Bitmovin have brought together Jan Ozer from the Streaming Learning Center, their very own Sean McCarthy and Carlos Bacquet from SSIM Wave to discuss how best to assess video quality.
Fundamental to assessing video quality, of course, is what we mean by quality, which artefacts are most problematic and what drives the importance of video quality.
Quality of streaming, of course, is interdependent on the quality of the experience in general. Thinking of an online streaming system as a whole, speed of playback, smooth playback on the player itself and rebuffing are all factors of perceived quality as much as the actual codec encoding quality itself which is what is more traditionally measured.
The webinar brings together experience in measuring quality, monitoring systems and ways in which you can derive your own testing to lock on to the factors which matter to you and your business.
See the related posts below for more from Jan Ozer
Optimising encoding by per-title encoding is very common nowadays, though per-scene is slowly pushing it aside. But with so many companies offering per-title encoding, how do we determine which way to turn?
Jan Ozer experimented with them, so we didn’t have to. Jan starts by explaining the principles of per-title encoding and giving an overview of the market. He then explains some of the ways in which it works including the importance of changing resolution as much as changing
As well as discussing the results, with Bitmovin being the winner, Jan explains ‘Capped CRF’ – how it works, how it differs from CBR & VBR and why it’s good.
Finally, we are left with some questions to ask when searching for our own per-title technology to solve the problem we have such as “can it adjust rung resolutions?”, “Can you apply traditional data rate controls?” amongst others.
As the first post of 2019, please allow me to say Happy New Year and to thank you for the time you spend coming to the website, following by email and/or following on social media. Your visits, interest and recommendations are very important and highly appreciated. 2018 ended with being nominated for the Royal Television Society Website of the Year. Whilst the hardworking and knowledgable people at The Broadcast Bridge won, and deservedly so, I hope you’ll be as mighty pleased as I was to see a non-commercial site pitted against the best in the industry. Be assured that The Broadcast Knowledge always aims higher than before so what better motivation than to top that!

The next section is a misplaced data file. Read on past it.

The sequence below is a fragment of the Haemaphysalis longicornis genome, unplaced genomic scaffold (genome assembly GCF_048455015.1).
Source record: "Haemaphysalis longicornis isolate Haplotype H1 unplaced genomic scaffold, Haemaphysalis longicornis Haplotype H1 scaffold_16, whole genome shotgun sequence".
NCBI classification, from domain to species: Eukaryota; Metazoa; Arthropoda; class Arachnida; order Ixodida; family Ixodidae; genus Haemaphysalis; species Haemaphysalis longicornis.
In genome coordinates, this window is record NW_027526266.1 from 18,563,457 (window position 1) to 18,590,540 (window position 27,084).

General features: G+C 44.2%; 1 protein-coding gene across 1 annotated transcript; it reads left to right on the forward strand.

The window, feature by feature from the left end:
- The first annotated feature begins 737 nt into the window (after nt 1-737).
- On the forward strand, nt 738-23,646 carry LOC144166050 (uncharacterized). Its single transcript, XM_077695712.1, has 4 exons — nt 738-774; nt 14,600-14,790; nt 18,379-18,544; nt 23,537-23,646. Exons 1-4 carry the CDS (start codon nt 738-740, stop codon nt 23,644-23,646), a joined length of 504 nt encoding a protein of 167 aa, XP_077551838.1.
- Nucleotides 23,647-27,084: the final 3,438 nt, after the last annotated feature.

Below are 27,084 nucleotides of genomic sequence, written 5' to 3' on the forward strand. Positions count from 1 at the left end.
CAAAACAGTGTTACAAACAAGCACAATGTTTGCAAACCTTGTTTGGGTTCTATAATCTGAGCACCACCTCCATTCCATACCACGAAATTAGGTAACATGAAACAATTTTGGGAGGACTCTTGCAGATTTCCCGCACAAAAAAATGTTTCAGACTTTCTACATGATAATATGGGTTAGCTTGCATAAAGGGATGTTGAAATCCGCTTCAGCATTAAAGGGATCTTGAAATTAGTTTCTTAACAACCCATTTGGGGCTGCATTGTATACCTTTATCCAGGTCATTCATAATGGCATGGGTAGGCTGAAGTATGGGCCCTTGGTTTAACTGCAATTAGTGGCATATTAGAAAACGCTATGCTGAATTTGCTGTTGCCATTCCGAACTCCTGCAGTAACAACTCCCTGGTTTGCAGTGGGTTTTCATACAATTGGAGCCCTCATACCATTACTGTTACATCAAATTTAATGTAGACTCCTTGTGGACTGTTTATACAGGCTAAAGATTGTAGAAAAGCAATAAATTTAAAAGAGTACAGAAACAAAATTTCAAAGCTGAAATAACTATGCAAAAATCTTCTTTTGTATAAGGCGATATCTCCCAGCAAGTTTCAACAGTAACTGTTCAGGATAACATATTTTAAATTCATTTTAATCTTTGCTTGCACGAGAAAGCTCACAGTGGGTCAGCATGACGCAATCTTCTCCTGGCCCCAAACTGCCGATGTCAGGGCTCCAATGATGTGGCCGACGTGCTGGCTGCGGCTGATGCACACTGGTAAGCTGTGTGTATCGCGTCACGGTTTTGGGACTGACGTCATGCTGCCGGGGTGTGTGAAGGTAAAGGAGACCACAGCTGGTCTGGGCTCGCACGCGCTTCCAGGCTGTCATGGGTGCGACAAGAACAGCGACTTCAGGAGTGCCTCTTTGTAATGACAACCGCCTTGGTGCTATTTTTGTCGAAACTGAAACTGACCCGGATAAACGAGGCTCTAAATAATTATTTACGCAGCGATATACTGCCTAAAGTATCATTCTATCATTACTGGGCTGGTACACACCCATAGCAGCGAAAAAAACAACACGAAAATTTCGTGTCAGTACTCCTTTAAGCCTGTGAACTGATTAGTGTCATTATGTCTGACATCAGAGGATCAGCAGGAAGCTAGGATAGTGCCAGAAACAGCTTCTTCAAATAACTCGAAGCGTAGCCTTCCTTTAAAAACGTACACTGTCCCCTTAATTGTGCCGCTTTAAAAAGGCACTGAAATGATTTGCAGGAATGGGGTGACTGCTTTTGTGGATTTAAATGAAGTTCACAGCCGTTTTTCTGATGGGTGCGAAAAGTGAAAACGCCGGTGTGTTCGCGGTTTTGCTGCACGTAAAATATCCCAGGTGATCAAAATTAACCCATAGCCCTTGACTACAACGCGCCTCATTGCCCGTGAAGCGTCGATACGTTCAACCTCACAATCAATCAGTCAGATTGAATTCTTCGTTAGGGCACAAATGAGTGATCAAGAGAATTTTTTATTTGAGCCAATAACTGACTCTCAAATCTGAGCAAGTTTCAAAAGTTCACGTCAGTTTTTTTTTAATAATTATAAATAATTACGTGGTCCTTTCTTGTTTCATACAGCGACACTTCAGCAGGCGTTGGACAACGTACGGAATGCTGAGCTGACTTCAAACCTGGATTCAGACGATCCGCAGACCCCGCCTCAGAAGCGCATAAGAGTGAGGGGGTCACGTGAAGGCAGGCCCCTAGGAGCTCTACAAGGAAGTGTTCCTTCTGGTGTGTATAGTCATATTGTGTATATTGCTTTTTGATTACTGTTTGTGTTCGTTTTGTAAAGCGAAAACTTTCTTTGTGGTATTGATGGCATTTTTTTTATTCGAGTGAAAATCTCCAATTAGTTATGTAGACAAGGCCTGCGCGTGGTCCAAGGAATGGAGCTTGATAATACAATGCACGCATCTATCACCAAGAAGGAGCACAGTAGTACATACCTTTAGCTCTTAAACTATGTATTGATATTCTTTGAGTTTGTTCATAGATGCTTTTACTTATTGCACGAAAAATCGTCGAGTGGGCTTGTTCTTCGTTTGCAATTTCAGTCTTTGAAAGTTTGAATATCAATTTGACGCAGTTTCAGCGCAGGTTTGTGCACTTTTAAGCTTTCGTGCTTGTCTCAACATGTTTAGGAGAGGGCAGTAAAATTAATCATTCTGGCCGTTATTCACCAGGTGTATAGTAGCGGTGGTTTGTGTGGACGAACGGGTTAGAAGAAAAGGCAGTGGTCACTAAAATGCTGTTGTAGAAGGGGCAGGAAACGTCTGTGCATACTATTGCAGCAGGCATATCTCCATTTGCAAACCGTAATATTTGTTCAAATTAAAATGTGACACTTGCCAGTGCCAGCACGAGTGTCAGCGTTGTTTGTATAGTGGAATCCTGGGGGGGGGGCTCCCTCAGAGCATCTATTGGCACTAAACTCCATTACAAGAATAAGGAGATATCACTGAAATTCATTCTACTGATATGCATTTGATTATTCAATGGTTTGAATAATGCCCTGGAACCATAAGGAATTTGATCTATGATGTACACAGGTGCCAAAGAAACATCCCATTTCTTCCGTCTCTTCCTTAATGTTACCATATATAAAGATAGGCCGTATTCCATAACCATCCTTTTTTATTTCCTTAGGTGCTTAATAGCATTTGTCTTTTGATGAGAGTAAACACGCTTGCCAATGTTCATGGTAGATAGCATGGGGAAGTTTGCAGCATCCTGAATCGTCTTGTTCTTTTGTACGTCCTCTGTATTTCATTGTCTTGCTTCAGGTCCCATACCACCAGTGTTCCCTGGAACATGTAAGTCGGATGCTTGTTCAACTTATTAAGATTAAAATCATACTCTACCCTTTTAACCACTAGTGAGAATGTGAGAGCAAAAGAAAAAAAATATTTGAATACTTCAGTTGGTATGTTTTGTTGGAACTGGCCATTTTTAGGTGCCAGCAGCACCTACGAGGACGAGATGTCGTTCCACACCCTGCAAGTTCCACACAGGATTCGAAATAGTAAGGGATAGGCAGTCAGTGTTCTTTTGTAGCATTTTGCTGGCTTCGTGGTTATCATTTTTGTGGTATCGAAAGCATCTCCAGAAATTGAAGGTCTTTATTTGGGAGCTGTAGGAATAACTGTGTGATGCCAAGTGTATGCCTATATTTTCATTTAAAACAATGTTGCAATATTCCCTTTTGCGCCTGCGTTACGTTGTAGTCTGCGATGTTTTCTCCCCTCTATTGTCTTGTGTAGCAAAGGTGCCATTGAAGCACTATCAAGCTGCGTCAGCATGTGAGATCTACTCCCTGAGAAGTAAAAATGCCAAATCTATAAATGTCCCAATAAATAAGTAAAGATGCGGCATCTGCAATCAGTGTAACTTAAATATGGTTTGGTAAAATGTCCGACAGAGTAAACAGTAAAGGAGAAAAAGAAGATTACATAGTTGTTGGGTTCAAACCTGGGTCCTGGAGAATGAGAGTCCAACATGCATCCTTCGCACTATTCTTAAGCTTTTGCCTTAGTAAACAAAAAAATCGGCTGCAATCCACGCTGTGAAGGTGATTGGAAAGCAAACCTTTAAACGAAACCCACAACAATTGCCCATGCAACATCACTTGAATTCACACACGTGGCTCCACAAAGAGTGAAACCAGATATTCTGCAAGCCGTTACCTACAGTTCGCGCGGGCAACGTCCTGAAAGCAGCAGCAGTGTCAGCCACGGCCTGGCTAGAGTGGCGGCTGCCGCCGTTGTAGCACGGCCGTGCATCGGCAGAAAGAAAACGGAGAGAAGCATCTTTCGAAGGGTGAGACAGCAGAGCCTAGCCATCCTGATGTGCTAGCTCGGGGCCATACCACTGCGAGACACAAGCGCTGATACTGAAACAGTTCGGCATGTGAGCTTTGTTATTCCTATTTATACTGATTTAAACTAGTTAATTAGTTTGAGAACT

As we set our sights on 2019, there’s time for a brief look back at the top video linked to here on The Broadcast Knowledge in 2018. Looking back at the stats, it has the most page visits and the most clicks, so let’s revisit this panel on AV1 and HEVC. It’s not often you get the likes of Facebook and Harmonic sharing their latest research on stage with companies like Harmonic and Bitmovin who are very active in the Codec community, so it’s no surprise this piqued the interest of many.
This panel took place during NAB 2018 when AV1 had just ‘released’ the AV1 codec at the show but the points discussed are as relevant today as they were then including the adoption of HEVC in the marketplace. Having said that, do check out the AV1 and HEVC tags to see what more recent discussions there have been including a discussion of the future of video codecs at Streaming Media East 2018
Comparing AV1, VP9, HEVC and H.264 is quite a task, but Streaming Media’s Jan Ozer is here to take us through it. From MPEG royalties to VP9 browser compatibility, from the AV1 roadmap to HEVC-enabled HLS, this is a comprehensive look at real world usage of the top four codecs.
This is a key topic because many content distributors and aggregators still use H.264 as their primary, if not exclusive, codec, but the bandwidth savings promised by newer, more powerful codecs are alluring. Those considering a switch must evaluate at least three options: HEVC, VP9, and AV1.
In this session, codec specialist Jan Ozer evaluates the quality of these codecs and compares them to H.264. Learn how much bandwidth you can save with each, and how the newer codecs compare from quality and implementation perspectives.